What Doesn’t Kill Us

What Doesn’t Kill Us | Ajay Close

What Doesn’t Kill Us is my top read of the year so far (I know it’s early days, but still…). To say I was gripped is an understatement.

It’s set in the 1970s, in the time and place where the Yorkshire Ripper murders occurred. He is called ‘The Butcher’ in this telling and the identities of the victims are fictional, but there are many similarities in terms of the police investigation and various events. I cannot write about it without comparing it to another wonderful book with the same setting that I read a few months ago: The List of Suspicious Things by Jennie Godfrey. Both are stories about the lives of people living in Yorkshire under the menace of a vicious serial killer.

It was fascinating to read about the same era from two such different perspectives. The List of Suspicious Things is from the point of view of a child who does not really understand what is happening in the community. What Doesn’t Kill Us is from the perspective of the people all too conscious of what is going on: young women, potential victims.

And not just victims of a serial killer. Victims every day of deeply embedded sexism and misogyny. Victims of racism (also a theme in The List of Suspicious Thing). Victims of abusive husbands and partners. And yes, victims of other women sometimes.

Liz is a young police officer. She’s ambitious, but quickly realising that the career prospects for women on the police force are virtually non-existent. It’s a man’s world, where the only attention she’s likely to attract is due to her gender, her body, rather than to her intelligence or skill. However, she does get an opportunity to work as a detective on the case, hunting The Butcher. Her role is largely to get the wife out of the room when she and her superior officer interview potential suspects in their homes [Liz proposes tea and follows the wife to the kitchen]. And nobody pays much attention to her insights.

However, when Liz’s boyfriend beats her up (again), she is taken in by a group of women who share a house. The household and regular visitors include (ex-)prostitutes, feminist activists and various other women seeking refuge from men, and from male violence. It’s essentially an all-women commune. As they are all deeply distrustful of the police, Liz hides the fact that she is a police officer, telling them instead that she serves in the police canteen. With a foot in both camps, therefore, Liz’s loyalties are torn.

Sexism, misogyny and male violence against women are what this novel is all about. Every page of it made me seethe — with anger, indignation and helpless fury. I remember the ’70s. I was in or about Liz’s age at that time. I was reading Fay Weldon and Doris Lessing and Germaine Greer et al back then. While most people will tell you that the world has changed a lot since then, some things have not changed at all. There may be better career prospects for women, in general (I know that I speak from a position of privilege), but sexism and misogny are still with us, and men continue to beat the shit out of women on a regular basis. And yes, there is still a hierarchy of victims, with middle class, white, pretty (straight!), ‘nice’ girls garnering the most sympathy and attention.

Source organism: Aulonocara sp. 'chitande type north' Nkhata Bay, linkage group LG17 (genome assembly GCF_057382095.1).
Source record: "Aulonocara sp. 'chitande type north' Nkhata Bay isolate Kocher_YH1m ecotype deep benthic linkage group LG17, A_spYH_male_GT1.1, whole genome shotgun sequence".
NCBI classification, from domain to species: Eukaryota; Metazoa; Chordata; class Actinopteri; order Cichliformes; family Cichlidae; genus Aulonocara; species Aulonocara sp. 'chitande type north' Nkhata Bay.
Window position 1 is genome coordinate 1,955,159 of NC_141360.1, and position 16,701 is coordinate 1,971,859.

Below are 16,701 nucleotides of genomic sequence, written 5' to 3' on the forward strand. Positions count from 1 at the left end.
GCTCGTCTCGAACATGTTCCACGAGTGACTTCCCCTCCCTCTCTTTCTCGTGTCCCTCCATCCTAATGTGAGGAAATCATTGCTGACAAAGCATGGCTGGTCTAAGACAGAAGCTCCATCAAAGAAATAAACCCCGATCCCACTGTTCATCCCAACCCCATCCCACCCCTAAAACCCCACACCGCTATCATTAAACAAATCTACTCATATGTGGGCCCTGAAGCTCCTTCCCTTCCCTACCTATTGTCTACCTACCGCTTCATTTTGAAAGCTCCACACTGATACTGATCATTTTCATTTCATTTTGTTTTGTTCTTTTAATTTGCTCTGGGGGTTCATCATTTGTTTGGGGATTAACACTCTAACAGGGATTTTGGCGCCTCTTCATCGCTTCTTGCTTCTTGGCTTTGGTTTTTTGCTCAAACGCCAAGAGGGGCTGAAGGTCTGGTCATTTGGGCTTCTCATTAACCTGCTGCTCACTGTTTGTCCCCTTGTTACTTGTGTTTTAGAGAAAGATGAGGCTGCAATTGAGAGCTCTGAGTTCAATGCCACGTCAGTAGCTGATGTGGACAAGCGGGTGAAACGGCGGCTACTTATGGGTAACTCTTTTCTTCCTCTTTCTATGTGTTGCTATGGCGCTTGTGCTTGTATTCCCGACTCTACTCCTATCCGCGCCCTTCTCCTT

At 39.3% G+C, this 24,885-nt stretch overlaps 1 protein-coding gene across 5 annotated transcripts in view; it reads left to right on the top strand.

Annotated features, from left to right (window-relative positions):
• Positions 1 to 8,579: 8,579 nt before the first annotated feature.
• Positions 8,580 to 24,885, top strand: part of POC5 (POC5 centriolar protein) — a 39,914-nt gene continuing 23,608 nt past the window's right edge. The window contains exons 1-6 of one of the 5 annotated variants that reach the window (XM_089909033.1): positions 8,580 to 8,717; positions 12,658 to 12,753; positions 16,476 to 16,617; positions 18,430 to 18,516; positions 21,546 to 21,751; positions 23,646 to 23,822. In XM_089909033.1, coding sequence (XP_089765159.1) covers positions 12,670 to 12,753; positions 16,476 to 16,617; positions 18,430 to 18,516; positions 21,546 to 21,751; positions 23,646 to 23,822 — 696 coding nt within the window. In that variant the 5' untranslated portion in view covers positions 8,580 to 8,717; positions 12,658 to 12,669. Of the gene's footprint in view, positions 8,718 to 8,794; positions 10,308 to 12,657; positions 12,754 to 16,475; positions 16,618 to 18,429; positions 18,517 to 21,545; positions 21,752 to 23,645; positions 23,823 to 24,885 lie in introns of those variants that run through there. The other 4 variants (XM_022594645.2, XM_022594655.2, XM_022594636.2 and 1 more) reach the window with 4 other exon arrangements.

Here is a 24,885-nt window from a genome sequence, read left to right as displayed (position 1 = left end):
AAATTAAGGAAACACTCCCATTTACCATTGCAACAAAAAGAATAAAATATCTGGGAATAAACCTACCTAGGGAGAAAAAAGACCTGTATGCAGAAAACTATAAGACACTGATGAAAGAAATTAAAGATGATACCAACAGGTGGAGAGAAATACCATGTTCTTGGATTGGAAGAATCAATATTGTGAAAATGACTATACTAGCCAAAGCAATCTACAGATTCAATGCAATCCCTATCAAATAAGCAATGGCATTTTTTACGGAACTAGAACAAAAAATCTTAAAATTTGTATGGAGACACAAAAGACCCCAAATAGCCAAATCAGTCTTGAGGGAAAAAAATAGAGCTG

The novel also deals with the theme of extremism, raising questions about political activism and to what extent the ends justify the means.

Everyone should read What Doesn’t Kill Us. Especially young women. Women who have been fooled into thinking those days are long gone. They’re not. It’s also highly relevant today in a wider sense, looking beyond gender inequality to social inequality in a society that is today seething and politically destabilised, much like it was in the 70s.

Moving on from the themes to the more technical aspects, What Doesn’t Kill Us is an excellent, totally immersive novel. The pacing is balanced, moving smoothly from intense dialogues to action. The characters leap from the page. The writing is very skillful, revealing characters in a few telling words. It’s insightful. And it’s occasionally very funny.

In short, I loved it.

Thanks to the author, publisher and Netgalley for the ARC. All my reviews are 100% honest and unbiased, regardless of how I acquire the book.

You might also like: The List of Suspicious Things | Jennie Godfrey

To see when I upload new reviews, follow me on Mastodon.

Leave a Reply

Your email address will not be published. Required fields are marked *